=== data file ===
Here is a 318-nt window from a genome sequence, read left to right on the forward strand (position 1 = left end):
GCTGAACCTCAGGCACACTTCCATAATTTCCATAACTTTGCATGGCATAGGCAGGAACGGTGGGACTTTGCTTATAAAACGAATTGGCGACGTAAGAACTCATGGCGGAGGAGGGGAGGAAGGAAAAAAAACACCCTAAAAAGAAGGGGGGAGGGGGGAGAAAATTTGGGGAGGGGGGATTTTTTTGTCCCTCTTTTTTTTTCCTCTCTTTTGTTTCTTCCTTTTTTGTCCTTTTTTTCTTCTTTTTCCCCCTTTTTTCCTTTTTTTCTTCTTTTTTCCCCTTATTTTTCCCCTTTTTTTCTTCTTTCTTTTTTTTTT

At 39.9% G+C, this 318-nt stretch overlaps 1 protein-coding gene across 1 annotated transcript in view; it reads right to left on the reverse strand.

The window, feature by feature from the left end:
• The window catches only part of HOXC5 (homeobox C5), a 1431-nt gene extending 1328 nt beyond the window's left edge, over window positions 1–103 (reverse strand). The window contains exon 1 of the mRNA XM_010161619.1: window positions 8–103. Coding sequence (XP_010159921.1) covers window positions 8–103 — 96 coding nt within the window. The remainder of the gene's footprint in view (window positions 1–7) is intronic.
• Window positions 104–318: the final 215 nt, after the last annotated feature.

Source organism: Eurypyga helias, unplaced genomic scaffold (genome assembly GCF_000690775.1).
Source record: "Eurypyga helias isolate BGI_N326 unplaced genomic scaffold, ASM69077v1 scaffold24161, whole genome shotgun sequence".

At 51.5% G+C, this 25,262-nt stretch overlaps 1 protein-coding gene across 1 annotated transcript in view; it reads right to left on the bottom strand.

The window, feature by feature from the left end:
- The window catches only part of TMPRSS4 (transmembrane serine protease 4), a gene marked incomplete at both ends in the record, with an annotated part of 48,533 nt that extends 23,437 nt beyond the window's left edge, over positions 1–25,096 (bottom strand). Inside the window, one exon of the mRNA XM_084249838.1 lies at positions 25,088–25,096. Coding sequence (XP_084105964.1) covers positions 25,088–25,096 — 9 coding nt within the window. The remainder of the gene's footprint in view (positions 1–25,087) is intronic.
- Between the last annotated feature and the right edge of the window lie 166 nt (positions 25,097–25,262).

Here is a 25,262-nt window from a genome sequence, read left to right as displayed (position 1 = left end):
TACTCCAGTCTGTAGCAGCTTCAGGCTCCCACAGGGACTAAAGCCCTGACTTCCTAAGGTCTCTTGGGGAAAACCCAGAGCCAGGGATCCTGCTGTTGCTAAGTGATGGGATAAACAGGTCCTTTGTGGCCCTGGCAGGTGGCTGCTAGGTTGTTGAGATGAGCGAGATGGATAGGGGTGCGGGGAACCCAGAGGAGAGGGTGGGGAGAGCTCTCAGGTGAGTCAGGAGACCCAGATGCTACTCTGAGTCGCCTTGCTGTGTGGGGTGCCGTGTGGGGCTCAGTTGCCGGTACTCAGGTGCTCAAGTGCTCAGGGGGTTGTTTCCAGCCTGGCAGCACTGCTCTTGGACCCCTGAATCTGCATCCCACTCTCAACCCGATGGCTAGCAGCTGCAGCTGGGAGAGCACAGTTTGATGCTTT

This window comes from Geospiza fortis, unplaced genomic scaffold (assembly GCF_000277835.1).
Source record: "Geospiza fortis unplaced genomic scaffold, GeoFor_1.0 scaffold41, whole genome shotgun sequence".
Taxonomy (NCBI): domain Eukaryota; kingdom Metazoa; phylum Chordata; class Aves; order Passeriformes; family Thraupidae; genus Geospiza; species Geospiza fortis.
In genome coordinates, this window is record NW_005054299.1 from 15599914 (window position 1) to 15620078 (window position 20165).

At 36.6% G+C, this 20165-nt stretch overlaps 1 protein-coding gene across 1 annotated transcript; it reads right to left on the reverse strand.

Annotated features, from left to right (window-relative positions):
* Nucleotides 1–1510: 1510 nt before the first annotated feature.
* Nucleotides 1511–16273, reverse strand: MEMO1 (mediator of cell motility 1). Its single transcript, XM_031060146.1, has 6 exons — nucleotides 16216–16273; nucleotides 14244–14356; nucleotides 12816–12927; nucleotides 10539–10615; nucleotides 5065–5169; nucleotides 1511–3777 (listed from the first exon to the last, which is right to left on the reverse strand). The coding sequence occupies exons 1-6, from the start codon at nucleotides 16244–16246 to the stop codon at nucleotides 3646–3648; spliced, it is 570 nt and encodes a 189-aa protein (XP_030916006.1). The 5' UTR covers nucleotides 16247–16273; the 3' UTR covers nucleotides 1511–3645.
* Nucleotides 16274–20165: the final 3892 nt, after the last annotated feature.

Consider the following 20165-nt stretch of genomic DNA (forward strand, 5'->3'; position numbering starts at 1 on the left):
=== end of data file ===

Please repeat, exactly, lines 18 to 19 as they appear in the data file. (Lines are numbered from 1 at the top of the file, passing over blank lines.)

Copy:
In genome coordinates, this window is record NW_005054299.1 from 15599914 (window position 1) to 15620078 (window position 20165).

At 36.6% G+C, this 20165-nt stretch overlaps 1 protein-coding gene across 1 annotated transcript; it reads right to left on the reverse strand.